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Ancestral traits parental populations and hybrids.

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Ancestral Traits, Parental Populations, and Hybrids '
Department of Anatomy, Department of Anthropology, Genetics Training
Committee, and Carolina Population Center, University of N o r t h Carolina,
Chapel Hill,N o r t h Carolina
The distance traveled over the centuries by any human population is
a rocky road; the fusion of the paths of two meandering populations often leads to
a n even rougher one. Tracing such a wayward child of history back to its long-lost
parents presents complex problems for the physical anthropologist. For those parents
may share unequally in their legacy to their offspring a t the start of the journey.
Many genes may disappear into the gutters of genctic drift; some byways may stop
at the barricades of selection; fresh migrants may join by side roads to swell the stream;
and inbreeding may narrow the roadbed.
Searching for the genes that the hybrid population holds in common with alleged
parents provides one clue to the relative role of the ancestors. Comparison of measurements of the living hybrid with the nearest known relatives of the presumed parents
yields another clue. Resuscitation of ancestors from their bones and teeth supplies
yet another link. Distinctive features of such skeletal remains are most valuable
where their inheritance is understood. Bones may yield another clue from substances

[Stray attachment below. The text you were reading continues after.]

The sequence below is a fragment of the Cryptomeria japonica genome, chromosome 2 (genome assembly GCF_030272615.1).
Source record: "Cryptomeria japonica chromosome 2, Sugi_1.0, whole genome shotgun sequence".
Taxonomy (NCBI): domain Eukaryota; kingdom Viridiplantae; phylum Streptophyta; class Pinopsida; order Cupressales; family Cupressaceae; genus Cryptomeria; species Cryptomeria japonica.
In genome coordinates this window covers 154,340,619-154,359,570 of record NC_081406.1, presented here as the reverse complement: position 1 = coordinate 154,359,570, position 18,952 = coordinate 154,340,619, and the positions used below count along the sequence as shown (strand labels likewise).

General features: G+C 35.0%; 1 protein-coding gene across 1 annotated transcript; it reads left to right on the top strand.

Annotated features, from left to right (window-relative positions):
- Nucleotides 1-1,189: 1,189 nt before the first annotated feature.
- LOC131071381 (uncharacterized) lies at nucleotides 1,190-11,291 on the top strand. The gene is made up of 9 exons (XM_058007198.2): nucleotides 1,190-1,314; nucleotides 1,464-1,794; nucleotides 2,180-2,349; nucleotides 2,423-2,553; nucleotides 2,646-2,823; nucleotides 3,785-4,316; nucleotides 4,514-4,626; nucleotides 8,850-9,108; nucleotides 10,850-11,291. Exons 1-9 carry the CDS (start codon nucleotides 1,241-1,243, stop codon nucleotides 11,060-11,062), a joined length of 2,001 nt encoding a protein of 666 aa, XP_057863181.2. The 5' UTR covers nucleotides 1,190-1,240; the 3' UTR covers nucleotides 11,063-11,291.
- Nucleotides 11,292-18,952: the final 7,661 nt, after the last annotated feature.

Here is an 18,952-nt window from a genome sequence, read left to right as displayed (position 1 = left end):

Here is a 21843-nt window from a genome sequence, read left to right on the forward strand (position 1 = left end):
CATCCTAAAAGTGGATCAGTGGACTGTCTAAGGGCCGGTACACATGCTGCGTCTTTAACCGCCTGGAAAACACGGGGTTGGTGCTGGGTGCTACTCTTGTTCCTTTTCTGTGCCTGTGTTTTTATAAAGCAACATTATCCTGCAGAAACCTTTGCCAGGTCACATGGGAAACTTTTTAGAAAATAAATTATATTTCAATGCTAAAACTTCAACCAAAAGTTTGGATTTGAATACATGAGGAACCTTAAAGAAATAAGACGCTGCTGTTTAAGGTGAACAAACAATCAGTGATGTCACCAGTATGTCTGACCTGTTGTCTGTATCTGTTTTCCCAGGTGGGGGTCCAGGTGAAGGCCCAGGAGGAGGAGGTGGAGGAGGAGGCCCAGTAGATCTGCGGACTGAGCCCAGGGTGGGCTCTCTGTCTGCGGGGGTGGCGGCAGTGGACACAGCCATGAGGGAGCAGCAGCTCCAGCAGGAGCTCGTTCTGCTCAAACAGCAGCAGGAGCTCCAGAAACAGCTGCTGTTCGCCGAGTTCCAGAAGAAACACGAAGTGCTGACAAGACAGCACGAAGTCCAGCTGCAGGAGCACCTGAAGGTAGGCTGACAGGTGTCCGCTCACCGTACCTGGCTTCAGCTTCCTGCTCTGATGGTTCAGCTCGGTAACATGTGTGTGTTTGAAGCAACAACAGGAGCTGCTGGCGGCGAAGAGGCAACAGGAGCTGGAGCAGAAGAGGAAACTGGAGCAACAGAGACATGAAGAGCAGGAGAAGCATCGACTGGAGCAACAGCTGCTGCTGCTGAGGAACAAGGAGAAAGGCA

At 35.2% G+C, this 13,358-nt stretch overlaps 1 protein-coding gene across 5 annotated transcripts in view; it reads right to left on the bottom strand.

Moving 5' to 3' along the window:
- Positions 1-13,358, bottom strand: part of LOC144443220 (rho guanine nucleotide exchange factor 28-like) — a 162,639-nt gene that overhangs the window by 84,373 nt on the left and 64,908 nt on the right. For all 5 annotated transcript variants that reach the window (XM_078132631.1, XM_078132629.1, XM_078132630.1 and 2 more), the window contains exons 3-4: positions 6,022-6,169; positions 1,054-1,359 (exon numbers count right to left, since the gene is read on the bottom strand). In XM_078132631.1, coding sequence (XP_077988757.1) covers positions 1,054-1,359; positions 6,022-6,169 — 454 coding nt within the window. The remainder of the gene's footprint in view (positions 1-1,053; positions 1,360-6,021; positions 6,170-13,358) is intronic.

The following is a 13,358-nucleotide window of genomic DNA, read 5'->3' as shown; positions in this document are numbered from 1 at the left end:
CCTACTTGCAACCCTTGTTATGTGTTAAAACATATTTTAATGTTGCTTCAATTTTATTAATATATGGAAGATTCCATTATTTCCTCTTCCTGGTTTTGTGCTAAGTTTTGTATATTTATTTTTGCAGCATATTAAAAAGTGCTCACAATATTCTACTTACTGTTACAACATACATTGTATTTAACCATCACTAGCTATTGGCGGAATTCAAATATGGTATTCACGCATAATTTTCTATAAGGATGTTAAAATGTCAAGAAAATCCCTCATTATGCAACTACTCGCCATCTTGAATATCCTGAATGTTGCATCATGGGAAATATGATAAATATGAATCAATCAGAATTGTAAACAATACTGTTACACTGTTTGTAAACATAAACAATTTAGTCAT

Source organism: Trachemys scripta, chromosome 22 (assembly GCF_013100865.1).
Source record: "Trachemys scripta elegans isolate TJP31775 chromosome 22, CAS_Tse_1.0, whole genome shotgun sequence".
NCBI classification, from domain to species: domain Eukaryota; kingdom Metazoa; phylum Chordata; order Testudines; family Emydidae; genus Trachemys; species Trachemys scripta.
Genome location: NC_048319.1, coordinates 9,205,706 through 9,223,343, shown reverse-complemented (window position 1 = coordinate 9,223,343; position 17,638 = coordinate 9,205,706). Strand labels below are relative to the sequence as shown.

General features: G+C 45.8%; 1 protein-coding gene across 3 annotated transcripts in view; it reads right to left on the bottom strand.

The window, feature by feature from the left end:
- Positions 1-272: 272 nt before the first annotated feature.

left within them of known genetic control. And finally all the evidence of history,
every glimpse caught of the population along the route, gives knowledge of the contribution of the forebears to the living people. The ideal estimate will utilize a wide
variety of information about the known groups.
While the most primitive of human societies have recognized the vast distinction
between themselves and their neighbors, it
is only in recent times that sophisticated
scientists have sought to measure the precise degree of difference between two or
more populations and the probable contribution of parental peoples to hybrids.
Increasing technological skill adds to the
procedures available to the anthropologist
who indulges in this endeavor.
Materials available from extinct people
are bones and teeth, which can be measured in considerable detail for comparison
with similar remains of other populations.
Distinctive and unusual traits such as
Carabelli's cusps noted among them provide clues to affinity. Where inherited disease, such as sickle cell anemia, leaves its
tell-tale stamp on a skull table, x-ray may
aid the eye in suggesting classification in
the past. Where bones from a larger number of persons, identifiable as individuals,
are available, ABO typing by inhibition
methods should at least provide supplementary data. First performed by Candela
('39) and by Boyd ('39), and rightly questioned by others (Thieme and Otten, '57),
these tests for blood group substances in
ancient bones were greatly advanced by the
AM. J.
ANTHROP.,30: 41-20.
work of Gray ('58) who controlled bacterial contamination. We have been able
to show that the bacteria cultured from
excavated ancient bones are not for the
most part the ones known to have a significant amount of A, B, and 0 substance. The
further chemical purification of the material from cancellous bones holds promise
for future identification. In our study of
the Catawba Indians (Pollitzer, '67) we
were able to relate the present remnant
of these Siouan people to similar populations of the Carolinas some 400 years earlier, and even to the Shell Mound people
of Indian Knoll of 3000 to 5000 B.C., using
primarily cranial measurements. Krogman ('62) has contributed methods for
correcting from skeletal measurements to
measurements on the living. The typing
of remains of 16th century people of the
Yadkin River as 24 Group 0 and 2 Group
A, while in line with living Indians of the